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ZERO DARK THIRTY
There was much a do about “Zero Dark Thirty” before its release. Originally slated for the end of October, conservative pundits screamed “foul” claiming the film would serve as a promotional propaganda piece for the reelection of Barrack Hussein Obama. To quell the furor, “Zero Dark Thirty” was postponed until mid-November, and then further delayed until December.
Bloggers and talk show hosts screamed “foul” once again when it was revealed Director Kathryn Bigelow and Writer Matt Adams were given access to top secret documents, and tours of sensitive intelligence rooms as pre-production prep. There was an investigation, and while providing speculative talking points, all proved to be much ado about nothing. Unfortunately, the same can be said of the film.
“Zero Dark Thirty” is Bigelow’s second foray into the Middle East war zone after her Oscar winning “The Hurt Locker”. This new endeavor has nowhere near the tension, complexity nor interest of the former. It’s not even Hurt Locker Lite. The film attempts to detail the events leading up to the capture and execution of Osama Bin Ladin, who many consider the third anti-Christ, and his war against America and Western Civilization.
It begins with 9-11; but a very politically correct one. The screen remains dark, and cellphone messages and police communications are played. There are no visuals. This is nothing more than another attempt to dilute the attack, so Americans do not revive their animosity towards a people and culture committed to destruction. Bigelow has no qualms about showing the 7-7 bombing, the bombing of the Marriott, nor the bombing of the CIA camp, but cannot show 9-11, due to sensitivities. It’s just as stupid as it sounds when I write it. We were attacked. We are still at war with Muslims. Smell the coffee. Americans aren’t babies who need coddled. It’s Bigelow’s first mistake in the film.
While everyone knows the film is about the execution of Bin Laden, Bigelow never shows him. Angled shots of a beard are all that is permitted. We certainly wouldn’t want the “religion of peace” to begin bombing theatres and attacking patrons because we dared show their leader with a special ops bullet through his head. Afterall, look what a silly spoof tape, seen by only 37 people caused when the loving Muslims attacked our embassy in Iran. This cinematic faux pas is Bigelow’s second mistake.
If “Zero Dark Thirty” is to be believed, it was a woman who spearheaded the operation and provided the boot to the ass of a group of overly cautious men. The woman is in the guise of Jessica Chastain. The curvaceous redhead, with pouting freckles and baby blues will permit acceptance of this further politically correct subplot, whether true or not.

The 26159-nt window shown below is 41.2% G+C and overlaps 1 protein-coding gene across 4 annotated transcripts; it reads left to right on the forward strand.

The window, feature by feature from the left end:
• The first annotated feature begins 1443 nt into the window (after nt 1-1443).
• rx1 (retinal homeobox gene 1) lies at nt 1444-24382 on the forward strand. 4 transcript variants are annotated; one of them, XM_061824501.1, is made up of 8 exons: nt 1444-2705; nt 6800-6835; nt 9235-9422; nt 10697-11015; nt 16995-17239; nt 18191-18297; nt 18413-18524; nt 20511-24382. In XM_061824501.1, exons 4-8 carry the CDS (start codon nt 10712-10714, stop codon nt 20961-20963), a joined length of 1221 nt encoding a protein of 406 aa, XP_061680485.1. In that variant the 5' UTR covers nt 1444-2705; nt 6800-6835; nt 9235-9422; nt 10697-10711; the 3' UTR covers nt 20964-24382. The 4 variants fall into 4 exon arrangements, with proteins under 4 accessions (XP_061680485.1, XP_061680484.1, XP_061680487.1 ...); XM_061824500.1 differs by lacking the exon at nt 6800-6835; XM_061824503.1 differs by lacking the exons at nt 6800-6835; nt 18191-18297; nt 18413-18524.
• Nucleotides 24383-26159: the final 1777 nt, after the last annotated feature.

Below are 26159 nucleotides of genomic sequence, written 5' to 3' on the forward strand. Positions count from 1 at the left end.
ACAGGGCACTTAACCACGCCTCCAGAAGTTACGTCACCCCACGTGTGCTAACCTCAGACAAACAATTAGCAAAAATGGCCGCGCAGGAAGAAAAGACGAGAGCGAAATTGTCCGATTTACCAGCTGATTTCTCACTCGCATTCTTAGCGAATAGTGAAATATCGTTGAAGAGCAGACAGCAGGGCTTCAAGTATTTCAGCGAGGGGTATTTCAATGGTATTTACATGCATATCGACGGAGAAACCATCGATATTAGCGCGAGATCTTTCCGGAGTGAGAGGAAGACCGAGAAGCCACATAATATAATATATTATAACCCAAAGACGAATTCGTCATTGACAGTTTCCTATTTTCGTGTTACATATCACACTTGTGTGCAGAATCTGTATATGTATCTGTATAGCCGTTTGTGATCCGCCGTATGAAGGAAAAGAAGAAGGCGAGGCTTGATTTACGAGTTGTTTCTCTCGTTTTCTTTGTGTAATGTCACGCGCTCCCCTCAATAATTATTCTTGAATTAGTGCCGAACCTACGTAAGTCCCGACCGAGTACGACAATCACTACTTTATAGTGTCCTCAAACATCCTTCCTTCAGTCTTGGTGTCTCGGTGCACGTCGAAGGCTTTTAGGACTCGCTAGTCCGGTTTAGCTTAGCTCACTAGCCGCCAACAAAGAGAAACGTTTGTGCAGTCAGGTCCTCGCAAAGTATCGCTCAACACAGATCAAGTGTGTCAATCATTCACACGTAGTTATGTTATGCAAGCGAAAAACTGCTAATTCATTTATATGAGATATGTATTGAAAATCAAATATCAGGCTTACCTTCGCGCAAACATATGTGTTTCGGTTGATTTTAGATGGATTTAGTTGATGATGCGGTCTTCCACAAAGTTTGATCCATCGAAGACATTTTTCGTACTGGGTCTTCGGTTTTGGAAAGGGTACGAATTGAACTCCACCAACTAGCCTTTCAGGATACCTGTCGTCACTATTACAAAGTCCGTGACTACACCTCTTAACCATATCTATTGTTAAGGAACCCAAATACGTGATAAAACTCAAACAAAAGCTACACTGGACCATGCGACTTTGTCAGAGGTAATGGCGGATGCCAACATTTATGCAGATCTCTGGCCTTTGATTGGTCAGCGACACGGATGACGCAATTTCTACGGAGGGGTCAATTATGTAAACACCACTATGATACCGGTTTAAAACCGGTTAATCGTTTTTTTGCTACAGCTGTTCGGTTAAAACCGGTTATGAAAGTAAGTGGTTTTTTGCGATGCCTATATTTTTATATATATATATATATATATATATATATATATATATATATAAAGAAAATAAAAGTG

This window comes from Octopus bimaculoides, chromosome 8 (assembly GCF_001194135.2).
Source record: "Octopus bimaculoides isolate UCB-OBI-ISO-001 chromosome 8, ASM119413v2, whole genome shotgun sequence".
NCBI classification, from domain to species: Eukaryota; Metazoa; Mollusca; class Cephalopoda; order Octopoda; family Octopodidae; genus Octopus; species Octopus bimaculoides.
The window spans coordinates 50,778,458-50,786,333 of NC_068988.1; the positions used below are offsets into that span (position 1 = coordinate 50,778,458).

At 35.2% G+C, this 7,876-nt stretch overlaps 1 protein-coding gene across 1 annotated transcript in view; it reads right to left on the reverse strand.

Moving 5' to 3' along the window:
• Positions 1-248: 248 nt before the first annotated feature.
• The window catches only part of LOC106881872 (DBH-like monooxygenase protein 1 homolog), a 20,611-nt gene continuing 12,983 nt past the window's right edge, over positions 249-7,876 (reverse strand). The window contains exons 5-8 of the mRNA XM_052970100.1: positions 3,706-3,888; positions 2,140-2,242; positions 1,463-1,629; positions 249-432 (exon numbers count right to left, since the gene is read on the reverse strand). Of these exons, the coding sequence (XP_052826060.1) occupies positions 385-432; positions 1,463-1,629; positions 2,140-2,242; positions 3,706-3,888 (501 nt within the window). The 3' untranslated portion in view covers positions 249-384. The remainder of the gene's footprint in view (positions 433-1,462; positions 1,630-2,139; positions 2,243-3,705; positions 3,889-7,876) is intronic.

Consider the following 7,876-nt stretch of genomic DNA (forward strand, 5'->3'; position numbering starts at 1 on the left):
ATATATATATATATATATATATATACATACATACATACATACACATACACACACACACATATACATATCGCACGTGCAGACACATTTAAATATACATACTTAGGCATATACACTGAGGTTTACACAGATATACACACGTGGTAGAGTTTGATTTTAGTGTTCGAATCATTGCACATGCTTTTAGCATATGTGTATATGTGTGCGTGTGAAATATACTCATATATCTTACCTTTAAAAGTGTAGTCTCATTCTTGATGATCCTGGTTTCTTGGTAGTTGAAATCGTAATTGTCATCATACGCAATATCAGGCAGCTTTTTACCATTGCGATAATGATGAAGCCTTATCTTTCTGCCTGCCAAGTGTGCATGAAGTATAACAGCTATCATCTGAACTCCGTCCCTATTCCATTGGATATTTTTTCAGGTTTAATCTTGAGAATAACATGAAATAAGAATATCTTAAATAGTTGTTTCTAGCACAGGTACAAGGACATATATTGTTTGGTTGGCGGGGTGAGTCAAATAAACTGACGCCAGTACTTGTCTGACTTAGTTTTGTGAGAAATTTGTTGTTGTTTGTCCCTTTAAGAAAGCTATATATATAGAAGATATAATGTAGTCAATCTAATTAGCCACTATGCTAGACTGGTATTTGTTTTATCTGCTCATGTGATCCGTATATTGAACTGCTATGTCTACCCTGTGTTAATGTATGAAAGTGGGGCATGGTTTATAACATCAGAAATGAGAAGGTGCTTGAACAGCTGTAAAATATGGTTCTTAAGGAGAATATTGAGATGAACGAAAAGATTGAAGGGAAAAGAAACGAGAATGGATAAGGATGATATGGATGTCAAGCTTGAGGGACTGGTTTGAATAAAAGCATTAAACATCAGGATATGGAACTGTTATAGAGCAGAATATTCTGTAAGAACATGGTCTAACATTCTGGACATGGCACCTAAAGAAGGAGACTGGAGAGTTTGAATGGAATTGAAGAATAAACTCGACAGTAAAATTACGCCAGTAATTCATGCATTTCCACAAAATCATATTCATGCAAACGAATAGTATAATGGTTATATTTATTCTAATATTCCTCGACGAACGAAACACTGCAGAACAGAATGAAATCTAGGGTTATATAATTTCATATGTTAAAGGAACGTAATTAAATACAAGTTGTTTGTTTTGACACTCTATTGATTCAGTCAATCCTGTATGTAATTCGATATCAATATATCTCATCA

There is still some question as to who is responsible for bin Laden’s death. The Navy Seals were first escorted to the forefront as the heroes, but speculation persists it was Delta Force. The Seals are a high publicity corps (be certain to pronounce the‘s’, lest you anger Bronco Bama), while Delta is strictly covert. Completing missions worldwide, they avoid publicity and credit for their endeavors. The team in “Zero Dark Thirty” is never identified. They look more like Delta Force than Seals.
The narrative of “Zero Dark Thirty” differs considerably from the news stories and reports of the time. There is a disclaimer at the film’s end, stating characters and incidents are fictionalized, but the problem is still in the presentation. An investigation running nearly a decade does not pick up speed until Chastain badgers Mark Strong with a red marking pen. Before this sequence, the film plays as a series of loosely connected anecdotes. The military operation is anticlimactic and is presented as a series of misfires, rather than an elite military excursion.
“Zero Dark Thirty” is not complementary towards the President, nor the country, unlike “The Hurt Locker”. It tightropes across the PC fence, never making the bold statements it should. Bigelow has removed all the pro-American messages that made “The Hurt Locker” so powerful. It is her biggest mistake of all.
There is a scene where the CIA top officials are considering taking the raid operation to Bronco Bama. A character actually says: “You know our President; he’s a smart and analytical guy.” At this point, my guest and I burst into raucous laughter. It was the funniest line of the movie. It did not endear me to the other flaming liberals attending the press screening, but it did solidify my reputation as the most must read conservative filmcritic in the nation.
ZERO DARK THIRTY EARNS A C-.